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April 25, 2018

Bone Density Test Can Spot Osteoporosis

Osteoporosis weakens bones, which means fractures are more likely, and they can even be caused by small bumps or sneezing.

Patients Can Find Out If They Have Disease

Osteoporosis weakens bones, which means fractures are more likely, and they can even be caused by small bumps or sneezing.

An estimated 10 million Americans over the age of 50 have osteoporosis and studies estimate 1 in 2 women and 1 in 4 men over age 50 will break a bone due to the disease. A number of factors cause osteoporosis, such as low estrogen levels, a decrease in calcium and vitamin D intake, certain medications, smoking and anorexia nervosa.

“Osteoporosis is a serious disease, especially in older people who can easily break a hip during a fall and then need to go into assisted living or a nursing home to recover,” said Zachary Baeseman, MD, a family medicine physician with ThedaCare Physicians-Waupaca. “Some people with osteoporosis can also experience a lot of pain.”

Previously, the disease was diagnosed only after someone broke a bone, but a screening test is now available to determine if a person has osteoporosis so steps can be taken to prevent further bone deterioration, he said. A bone density test uses x-rays to measure how many grams of calcium and other bone materials are packed in a segment of bone. The most commonly tested bones are in the spine and hip.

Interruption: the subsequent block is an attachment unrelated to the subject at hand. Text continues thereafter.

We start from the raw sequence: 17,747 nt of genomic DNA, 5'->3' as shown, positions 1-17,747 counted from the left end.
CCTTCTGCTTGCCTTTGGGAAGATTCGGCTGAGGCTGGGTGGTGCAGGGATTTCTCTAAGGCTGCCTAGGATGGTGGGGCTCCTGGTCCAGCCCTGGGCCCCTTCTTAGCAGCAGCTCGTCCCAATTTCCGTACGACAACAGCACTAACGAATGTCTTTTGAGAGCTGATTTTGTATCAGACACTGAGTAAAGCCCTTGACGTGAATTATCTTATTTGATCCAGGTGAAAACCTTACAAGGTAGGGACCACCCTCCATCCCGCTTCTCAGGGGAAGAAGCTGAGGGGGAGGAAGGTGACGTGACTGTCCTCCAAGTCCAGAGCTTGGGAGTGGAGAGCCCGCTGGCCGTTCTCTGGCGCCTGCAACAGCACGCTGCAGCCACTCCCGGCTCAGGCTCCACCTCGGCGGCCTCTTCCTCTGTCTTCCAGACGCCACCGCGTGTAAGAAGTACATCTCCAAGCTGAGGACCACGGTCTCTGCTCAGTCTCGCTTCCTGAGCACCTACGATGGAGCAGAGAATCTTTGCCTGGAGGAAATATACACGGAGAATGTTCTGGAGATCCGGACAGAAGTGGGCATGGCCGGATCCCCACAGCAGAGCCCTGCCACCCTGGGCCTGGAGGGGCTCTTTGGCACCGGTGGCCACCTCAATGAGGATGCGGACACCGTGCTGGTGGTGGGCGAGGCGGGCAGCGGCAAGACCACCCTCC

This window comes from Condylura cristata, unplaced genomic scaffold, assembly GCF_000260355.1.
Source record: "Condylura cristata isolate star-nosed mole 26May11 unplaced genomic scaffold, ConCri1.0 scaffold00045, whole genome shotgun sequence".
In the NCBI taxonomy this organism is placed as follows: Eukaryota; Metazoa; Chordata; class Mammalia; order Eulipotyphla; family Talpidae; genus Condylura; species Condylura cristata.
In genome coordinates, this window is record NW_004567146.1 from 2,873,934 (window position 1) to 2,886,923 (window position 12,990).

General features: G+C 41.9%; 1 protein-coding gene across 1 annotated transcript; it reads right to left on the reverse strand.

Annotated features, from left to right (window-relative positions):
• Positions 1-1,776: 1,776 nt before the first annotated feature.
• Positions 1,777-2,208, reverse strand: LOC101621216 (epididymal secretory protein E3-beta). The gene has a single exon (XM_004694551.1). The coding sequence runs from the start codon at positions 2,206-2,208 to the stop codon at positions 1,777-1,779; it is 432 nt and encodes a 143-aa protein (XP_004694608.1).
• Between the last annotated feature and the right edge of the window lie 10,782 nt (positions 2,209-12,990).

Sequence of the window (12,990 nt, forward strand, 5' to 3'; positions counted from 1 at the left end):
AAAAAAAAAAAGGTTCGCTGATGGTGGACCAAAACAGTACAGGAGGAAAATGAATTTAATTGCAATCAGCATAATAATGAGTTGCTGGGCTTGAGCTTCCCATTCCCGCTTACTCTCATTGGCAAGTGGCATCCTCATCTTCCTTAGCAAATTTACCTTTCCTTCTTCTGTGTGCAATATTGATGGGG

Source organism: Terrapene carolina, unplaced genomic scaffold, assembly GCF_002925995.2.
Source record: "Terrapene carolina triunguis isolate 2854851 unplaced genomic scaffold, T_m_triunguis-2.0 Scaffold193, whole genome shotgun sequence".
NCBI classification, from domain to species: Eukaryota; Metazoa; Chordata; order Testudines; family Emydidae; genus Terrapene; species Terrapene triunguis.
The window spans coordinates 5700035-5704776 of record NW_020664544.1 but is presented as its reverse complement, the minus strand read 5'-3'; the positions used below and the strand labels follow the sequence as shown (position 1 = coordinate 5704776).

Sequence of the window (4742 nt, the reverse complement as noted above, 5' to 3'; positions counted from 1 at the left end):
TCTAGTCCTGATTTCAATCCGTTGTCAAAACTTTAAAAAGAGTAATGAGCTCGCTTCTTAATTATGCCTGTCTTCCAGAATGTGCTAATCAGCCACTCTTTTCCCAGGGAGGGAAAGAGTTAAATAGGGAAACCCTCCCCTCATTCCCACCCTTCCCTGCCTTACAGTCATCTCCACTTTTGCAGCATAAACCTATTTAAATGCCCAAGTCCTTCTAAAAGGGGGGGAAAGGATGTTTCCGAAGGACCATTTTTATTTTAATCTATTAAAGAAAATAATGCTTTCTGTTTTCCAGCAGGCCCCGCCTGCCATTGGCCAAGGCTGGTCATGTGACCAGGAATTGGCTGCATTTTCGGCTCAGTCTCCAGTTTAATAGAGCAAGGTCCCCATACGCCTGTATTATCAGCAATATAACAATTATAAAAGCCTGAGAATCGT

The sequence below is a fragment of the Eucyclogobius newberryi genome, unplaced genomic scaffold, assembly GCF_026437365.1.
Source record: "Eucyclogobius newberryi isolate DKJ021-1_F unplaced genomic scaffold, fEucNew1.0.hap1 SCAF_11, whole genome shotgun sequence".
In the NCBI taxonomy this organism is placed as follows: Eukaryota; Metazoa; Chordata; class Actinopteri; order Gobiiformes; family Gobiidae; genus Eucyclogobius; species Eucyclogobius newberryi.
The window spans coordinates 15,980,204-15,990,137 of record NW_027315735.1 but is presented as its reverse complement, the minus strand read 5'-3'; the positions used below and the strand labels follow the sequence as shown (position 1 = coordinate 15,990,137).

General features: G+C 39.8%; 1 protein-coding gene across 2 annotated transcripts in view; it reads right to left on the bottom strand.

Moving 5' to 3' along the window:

“The test is painless and can be done pretty quickly,” Dr. Baeseman said. “The test looks at the mineral content in your bones. The higher the content, the denser your bones. If your bones are dense, they are stronger and less likely to break.”

A bone density test may be recommended if a patient has lost at least 1.6 inches in height; has taken certain steroids, such as prednisone, for a long period of time; had a drop in hormone levels; or when a bone breaks easier than expected.

If test results show a patient has osteoporosis, several medications can be taken to slow bone loss and encourage bone growth, Dr. Baeseman said. “The goal of treatment is to lower the risk of bone fractures,” he said. “There are medications we can prescribe that strengthen bones and some that slow the resorption of bone in the bloodstream.”

Patients with osteoporosis or at risk of developing osteoporosis are encouraged to do weight-bearing exercises, such as walking, and to eat food rich in calcium since both increase bone density. “Bone is living tissue and is constantly being replaced so medication and making changes, such as adding more calcium to your diet can make a big difference in preventing future fractures,” Dr. Baeseman said.

For more than 100 years, ThedaCare® has been committed to finding a better way to deliver serious and complex healthcare to patients throughout Northeast Wisconsin. The organization serves over 200,000 patients annually and employs more than 6,700 healthcare professionals throughout the region. ThedaCare has seven hospitals located in Appleton, Neenah, Berlin, Waupaca, Shawano, New London and Wild Rose as well as 31 clinics in nine counties. ThedaCare is the first in Wisconsin to be a Mayo Clinic Care Network Member, giving our specialists the ability to consult with Mayo Clinic experts on a patient’s care. ThedaCare is a non-profit healthcare organization with a level II trauma center, comprehensive cancer treatment, stroke and cardiac programs as well as a foundation dedicated to community service.